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Researchers Discover How Our Brains Sharpen Our Memories While We Sleep

When we feel emotional, foggy, confused, unmotivated, unfocused, or just out of it, people will often give us the advice to rest, or get a good night’s sleep. We know that sleeping is scientifically proven to make us feel better, but what about how it affects our cognitive functioning?

Scientists have long known that our memories rely on created connections between neurons in our brain, but how sleep specifically aids in the consolidation of that information is still unknown.

However, two new studies from the University of Wisconsin and Johns Hopkins University have provided evidence that suggests sleeping allows us to “prune” our memories and fine-tune the knowledge we’ve gained while awake.

Over the course of four years, the biologists examined thin brain shavings from a handful of mice, some that had slept, others that had been kept awake and entertained with toys, and some that had been kept awake without stimulation. The researchers then measured the size and shape of an estimated 6,920 synapses across hundreds of brain sections. What they found was that the sleeping mice had synapses that were 18 percent smaller than the synapses in the mice that were awake.

The synaptic homeostasis hypothesis was first developed over a decade ago by researchers from the University of Wisconsin, which proposed that sleep gives our brains the ability to cut back the connections we generate between our neurons when we’re awake in order to allow our memories to be clearer.

The idea is that when we experience things, our brains either build or weaken connections called synapses that link our nerve cells. Our developed behaviors and memories are produced by way of these intertwined webs of neurons. The neurons are reliant on the size and strength of the synapse to properly relay messages.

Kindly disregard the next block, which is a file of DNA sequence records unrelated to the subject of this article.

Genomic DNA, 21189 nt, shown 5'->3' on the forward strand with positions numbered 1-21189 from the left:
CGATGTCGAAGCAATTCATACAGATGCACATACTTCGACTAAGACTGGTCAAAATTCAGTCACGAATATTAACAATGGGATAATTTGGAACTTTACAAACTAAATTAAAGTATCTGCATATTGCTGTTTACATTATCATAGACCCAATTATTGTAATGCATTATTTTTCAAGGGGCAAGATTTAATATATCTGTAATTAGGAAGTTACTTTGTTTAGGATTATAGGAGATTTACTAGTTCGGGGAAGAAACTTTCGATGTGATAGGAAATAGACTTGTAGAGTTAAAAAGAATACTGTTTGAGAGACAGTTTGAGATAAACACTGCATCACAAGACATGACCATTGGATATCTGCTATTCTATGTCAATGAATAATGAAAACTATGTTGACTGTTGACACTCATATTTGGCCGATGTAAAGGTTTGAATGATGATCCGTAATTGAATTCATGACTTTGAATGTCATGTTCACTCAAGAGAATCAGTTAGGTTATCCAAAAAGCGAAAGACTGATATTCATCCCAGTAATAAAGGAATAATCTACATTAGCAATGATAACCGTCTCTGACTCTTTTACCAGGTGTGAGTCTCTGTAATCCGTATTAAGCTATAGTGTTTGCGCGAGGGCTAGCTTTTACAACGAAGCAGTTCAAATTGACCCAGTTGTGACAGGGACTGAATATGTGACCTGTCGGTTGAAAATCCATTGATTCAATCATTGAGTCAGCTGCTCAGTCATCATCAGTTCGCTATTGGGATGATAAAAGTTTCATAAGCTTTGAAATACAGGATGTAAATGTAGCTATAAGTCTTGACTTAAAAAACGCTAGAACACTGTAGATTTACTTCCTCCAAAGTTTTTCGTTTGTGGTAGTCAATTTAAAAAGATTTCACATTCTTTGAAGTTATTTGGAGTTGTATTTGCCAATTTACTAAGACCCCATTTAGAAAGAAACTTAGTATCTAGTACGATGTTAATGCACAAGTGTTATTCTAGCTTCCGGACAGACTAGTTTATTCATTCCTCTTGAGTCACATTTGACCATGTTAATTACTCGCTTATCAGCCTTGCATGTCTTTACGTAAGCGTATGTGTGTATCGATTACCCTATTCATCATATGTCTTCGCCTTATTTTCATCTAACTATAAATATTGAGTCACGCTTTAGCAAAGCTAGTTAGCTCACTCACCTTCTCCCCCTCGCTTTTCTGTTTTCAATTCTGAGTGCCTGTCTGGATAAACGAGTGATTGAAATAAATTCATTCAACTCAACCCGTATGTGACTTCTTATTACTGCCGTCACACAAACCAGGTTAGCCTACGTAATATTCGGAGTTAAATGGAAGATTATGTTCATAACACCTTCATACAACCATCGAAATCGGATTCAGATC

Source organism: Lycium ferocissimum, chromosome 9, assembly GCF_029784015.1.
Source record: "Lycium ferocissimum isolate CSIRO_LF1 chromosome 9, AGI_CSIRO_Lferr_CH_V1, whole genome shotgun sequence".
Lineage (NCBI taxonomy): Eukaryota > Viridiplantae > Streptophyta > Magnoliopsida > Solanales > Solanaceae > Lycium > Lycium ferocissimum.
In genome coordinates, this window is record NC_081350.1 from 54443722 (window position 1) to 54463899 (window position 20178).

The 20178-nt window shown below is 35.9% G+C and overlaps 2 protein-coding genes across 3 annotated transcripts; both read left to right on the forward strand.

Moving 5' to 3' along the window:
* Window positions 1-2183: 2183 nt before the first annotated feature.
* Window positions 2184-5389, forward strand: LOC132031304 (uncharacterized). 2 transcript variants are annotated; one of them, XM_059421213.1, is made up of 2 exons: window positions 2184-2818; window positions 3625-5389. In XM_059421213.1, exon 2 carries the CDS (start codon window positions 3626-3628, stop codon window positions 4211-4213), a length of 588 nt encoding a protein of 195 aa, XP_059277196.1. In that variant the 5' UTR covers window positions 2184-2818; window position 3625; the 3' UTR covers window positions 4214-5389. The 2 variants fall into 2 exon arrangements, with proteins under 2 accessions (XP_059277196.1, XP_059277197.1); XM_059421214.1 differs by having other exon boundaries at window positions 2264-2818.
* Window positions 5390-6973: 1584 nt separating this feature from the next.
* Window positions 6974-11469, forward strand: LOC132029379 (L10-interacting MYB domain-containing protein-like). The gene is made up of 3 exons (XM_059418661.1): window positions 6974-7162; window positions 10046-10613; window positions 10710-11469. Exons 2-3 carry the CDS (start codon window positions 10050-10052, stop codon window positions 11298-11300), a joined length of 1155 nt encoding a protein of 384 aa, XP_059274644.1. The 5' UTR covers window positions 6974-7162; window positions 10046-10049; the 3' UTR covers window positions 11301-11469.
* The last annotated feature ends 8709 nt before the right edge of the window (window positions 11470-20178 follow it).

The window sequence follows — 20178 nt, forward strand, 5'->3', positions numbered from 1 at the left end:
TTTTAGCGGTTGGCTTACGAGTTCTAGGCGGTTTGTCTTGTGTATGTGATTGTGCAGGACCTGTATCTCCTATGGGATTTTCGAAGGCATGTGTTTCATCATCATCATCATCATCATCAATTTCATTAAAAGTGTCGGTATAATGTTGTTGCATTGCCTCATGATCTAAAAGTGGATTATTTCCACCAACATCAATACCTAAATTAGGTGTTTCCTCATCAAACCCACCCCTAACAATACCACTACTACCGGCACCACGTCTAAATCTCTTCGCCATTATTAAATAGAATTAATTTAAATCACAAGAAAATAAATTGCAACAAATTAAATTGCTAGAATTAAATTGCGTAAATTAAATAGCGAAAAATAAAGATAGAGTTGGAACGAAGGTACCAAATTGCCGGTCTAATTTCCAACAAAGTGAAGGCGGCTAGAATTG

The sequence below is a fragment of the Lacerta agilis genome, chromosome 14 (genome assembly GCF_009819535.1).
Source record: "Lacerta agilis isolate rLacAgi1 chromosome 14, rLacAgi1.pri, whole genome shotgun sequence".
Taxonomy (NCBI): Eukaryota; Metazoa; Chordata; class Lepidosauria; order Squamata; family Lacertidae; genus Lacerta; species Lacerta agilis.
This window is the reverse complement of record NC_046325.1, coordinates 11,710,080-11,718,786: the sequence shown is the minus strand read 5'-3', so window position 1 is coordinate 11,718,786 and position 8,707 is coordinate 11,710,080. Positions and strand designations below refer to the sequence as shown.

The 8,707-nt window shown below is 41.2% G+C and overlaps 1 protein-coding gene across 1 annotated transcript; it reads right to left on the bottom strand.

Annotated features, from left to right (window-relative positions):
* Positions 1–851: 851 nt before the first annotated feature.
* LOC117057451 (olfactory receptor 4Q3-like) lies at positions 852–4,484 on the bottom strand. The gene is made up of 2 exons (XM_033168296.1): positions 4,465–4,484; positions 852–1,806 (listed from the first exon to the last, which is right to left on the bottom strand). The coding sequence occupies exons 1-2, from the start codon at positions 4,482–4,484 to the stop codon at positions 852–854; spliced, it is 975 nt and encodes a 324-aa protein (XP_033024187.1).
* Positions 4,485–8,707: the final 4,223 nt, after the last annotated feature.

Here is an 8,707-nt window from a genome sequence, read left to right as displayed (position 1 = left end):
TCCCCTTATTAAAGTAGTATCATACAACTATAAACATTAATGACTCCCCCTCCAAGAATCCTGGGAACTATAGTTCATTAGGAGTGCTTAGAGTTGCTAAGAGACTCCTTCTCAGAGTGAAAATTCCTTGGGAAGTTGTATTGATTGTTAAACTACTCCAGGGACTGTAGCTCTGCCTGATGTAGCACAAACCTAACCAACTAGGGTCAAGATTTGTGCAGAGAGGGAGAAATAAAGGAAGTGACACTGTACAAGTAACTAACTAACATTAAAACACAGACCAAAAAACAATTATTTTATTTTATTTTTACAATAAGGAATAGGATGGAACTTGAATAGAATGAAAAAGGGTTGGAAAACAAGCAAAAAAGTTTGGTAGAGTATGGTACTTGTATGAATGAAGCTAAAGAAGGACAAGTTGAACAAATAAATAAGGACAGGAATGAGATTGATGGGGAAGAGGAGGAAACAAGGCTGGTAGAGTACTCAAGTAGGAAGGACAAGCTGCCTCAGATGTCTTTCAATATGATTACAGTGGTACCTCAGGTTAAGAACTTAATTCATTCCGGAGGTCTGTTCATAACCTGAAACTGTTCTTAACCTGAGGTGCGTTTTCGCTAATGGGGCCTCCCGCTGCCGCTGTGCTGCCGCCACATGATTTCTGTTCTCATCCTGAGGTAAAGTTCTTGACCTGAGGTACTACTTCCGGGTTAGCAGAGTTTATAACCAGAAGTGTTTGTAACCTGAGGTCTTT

Biologists believe it is sleep that provides the opportunity for the brain to discern what networks need to be downscaled while we’re awake.

Team member Giulio Tononi of the University of Wisconsin’s Centre for Sleep and Consciousness explained back in 2014: “During wake, learning strengthens the synaptic connections throughout the brain, increasing the need for energy and saturating the brain with new information. Sleep allows the brain to reset, helping integrate, newly learned material with consolidated memories, so the brain can begin anew the next day.

Biologists from Johns Hopkins University then looked at the question in their own way, tagging proteins on the synapses of living mice using a fluorescent marker. They then looked at the mouse brains as they slept, and found that the markers decreased. Additional analysis discovered a 20 percent drop in the receptor AMPA. The researchers then genetically engineered mice without a type of protein called Homer1A, which is the chemical believed to ignite the removal of receptors in synapses.

The study concluded that the mice slept like their non-engineered cousins, except their synapses held onto their receptors.

To put this knowledge to the test in terms of memory, mice were run through a box with an electrified floor panel, and then treated with a chemical that prevented Homer1A from entering the dendritic spines.

The next day, the mice were run through the same box, but they all froze in fear. When put into a different box, the reduced synapses mice proved brave. However, the mice treated with Homer1A blockers, froze up in the new box.

The researchers concluded that the mice were confused by similarities between the two boxes due to a lack of memory. This ultimately led them to suggest the importance of sleep in relation to various biological functions.

May 29, 2017

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